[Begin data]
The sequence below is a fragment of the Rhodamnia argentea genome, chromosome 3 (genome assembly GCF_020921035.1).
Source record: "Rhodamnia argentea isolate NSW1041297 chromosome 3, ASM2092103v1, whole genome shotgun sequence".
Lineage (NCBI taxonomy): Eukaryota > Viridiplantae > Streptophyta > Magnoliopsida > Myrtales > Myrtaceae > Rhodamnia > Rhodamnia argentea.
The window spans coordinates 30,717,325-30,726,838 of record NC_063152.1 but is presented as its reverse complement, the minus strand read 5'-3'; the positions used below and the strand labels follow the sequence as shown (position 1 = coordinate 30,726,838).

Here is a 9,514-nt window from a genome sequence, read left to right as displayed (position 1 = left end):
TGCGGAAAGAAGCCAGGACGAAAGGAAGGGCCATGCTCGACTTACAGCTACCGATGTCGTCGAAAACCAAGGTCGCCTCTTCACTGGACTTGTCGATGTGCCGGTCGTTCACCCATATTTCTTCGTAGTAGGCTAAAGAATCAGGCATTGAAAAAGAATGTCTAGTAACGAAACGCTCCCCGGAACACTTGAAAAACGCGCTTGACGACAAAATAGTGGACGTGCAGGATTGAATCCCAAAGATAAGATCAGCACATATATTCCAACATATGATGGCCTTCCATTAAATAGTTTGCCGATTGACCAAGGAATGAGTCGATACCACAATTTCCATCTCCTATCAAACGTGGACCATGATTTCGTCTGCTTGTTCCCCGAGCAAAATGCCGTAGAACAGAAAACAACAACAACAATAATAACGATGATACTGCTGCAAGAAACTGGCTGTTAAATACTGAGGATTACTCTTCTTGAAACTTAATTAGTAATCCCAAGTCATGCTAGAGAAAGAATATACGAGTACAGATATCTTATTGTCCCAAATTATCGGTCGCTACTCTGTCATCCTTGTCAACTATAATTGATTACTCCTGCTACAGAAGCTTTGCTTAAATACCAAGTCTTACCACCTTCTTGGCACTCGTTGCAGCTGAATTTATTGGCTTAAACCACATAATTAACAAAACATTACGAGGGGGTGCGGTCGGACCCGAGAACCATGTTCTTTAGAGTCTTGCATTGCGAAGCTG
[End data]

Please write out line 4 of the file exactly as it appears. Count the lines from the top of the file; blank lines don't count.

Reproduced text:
The window spans coordinates 30,717,325-30,726,838 of record NC_063152.1 but is presented as its reverse complement, the minus strand read 5'-3'; the positions used below and the strand labels follow the sequence as shown (position 1 = coordinate 30,726,838).